• Ana Palomo-Zerfas is a migrant health and community engagement program manager for the Vista Community Clinic in San Diego, Calif. In this role, she leads the clinic’s efforts to help migrant workers in San Diego County overcome cultural and linguistic barriers that make it hard for them to get health and dental care. This outreach and advocacy work connects more than 5,700 migrant workers and their families to care every year.
  •  At the University of Louisville, David L. Dunn, M.D., Ph.D. is the executive vice president for health affairs. Dr. Dunn, a highly-respected transplant surgeon, has been a leading advocate for coupling dental and medical coverage to ensure enhanced overall health. Throughout his career, Dr. Dunn has pushed for innovative care delivery systems. As a health care leader in Kentucky, he strives to make quality dental care affordable for underserved communities.
  • As a program manager for Prince George’s County Health Department, Debony Hughes, D.D.S, F.I.C.D., works with the dental health program to better serve Maryland residents. Not only is Dr. Hughes an important voice for oral health throughout Prince George’s County, she is also responsible for the operation of the Deamonte Driver Mobile Unit, which provides education and dental treatments to 20 Title I schools and to Head Start programs, serving more than 10,000 students in Prince George’s County. This school-based care is leading to better oral health outcomes for children and their families.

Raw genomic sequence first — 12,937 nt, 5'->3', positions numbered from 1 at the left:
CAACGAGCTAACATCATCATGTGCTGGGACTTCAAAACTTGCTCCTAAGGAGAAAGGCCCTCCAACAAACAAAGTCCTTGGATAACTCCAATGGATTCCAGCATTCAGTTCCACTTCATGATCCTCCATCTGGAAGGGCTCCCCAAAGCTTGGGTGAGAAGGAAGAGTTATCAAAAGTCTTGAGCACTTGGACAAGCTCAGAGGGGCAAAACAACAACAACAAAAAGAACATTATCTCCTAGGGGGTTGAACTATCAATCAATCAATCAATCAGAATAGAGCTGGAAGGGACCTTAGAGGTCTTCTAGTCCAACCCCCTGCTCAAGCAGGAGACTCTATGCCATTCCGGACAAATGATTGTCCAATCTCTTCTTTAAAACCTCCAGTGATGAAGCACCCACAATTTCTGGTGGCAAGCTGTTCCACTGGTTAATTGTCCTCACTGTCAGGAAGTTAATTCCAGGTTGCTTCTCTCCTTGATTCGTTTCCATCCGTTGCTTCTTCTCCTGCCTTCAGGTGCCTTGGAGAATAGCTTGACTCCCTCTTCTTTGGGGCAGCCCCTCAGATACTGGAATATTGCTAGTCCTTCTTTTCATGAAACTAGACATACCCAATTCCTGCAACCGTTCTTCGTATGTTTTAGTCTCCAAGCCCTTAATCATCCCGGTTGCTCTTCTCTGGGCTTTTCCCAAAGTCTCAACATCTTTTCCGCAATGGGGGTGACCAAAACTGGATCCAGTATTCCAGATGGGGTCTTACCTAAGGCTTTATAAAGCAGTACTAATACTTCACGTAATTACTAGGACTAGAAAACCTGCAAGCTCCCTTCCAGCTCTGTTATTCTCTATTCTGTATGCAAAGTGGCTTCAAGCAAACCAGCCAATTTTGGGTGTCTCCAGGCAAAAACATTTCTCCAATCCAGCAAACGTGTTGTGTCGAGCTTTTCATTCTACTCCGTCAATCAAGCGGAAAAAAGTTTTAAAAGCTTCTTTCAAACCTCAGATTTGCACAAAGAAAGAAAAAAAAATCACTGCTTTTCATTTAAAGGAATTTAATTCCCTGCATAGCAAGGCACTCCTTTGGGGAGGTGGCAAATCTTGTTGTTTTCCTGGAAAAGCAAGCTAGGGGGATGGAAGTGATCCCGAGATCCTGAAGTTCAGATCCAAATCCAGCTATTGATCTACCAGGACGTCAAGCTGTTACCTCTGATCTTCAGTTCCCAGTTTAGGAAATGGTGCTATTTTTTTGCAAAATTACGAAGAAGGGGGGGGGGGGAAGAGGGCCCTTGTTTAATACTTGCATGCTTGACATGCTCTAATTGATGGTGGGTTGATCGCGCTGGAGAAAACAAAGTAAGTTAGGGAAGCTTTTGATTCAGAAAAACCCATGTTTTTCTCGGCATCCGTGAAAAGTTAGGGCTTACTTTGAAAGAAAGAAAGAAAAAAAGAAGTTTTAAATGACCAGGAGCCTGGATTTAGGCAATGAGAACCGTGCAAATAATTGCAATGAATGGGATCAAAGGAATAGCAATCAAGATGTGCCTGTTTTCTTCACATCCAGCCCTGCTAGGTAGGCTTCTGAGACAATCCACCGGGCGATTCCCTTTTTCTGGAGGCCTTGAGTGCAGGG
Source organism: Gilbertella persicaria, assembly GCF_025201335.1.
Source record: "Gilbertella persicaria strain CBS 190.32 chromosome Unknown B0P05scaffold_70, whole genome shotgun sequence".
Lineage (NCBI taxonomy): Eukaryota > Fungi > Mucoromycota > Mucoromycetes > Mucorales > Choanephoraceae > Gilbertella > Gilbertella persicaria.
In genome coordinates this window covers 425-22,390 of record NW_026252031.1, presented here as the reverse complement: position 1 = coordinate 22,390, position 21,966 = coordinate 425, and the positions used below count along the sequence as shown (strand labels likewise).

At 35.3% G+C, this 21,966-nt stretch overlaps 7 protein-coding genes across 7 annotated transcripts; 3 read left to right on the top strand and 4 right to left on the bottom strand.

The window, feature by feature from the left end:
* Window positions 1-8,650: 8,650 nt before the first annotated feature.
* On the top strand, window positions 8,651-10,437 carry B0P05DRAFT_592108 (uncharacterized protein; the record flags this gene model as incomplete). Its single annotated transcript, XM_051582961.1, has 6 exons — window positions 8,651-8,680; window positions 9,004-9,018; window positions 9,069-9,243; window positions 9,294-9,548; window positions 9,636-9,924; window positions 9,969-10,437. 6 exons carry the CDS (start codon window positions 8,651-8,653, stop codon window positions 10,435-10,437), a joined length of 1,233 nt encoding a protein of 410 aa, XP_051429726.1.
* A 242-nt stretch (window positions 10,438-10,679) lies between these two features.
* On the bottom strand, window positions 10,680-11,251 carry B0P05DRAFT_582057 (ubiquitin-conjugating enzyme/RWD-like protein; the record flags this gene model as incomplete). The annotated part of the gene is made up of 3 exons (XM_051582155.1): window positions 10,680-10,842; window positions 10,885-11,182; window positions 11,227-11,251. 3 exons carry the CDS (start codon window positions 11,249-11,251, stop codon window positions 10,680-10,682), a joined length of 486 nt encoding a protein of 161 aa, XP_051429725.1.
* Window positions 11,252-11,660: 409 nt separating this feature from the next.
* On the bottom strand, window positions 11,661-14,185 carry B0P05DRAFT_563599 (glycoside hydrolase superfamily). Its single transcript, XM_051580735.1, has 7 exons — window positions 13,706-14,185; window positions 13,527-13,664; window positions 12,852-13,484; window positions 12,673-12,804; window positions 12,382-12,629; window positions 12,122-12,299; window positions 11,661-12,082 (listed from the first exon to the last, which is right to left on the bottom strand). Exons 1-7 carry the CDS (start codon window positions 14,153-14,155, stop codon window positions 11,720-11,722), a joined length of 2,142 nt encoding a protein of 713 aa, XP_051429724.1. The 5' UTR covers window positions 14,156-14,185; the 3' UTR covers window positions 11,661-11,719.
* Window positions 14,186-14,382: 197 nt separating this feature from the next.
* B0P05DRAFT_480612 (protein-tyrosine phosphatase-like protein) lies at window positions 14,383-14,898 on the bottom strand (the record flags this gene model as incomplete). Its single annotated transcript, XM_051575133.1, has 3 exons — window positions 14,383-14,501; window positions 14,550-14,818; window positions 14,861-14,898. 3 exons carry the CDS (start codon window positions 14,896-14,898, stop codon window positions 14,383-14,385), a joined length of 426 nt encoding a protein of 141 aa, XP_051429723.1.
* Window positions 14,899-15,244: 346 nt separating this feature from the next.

• Rucha Kavathe, Ph.D. is a project manager for the community education and empowerment directorate at UNITED SIKHS, a United Nations-affiliated civil and human rights organization, in New York, N.Y. Dr. Kavathe is a strong advocate for health equity and social justice at UNITED SIKHS and is addressing the health challenges immigrants face as they adjust to their new surroundings, particularly when it comes to navigating the U.S. healthcare system. UNITED SIKHS is making progress within its community to reduce chronic disease and improve oral health.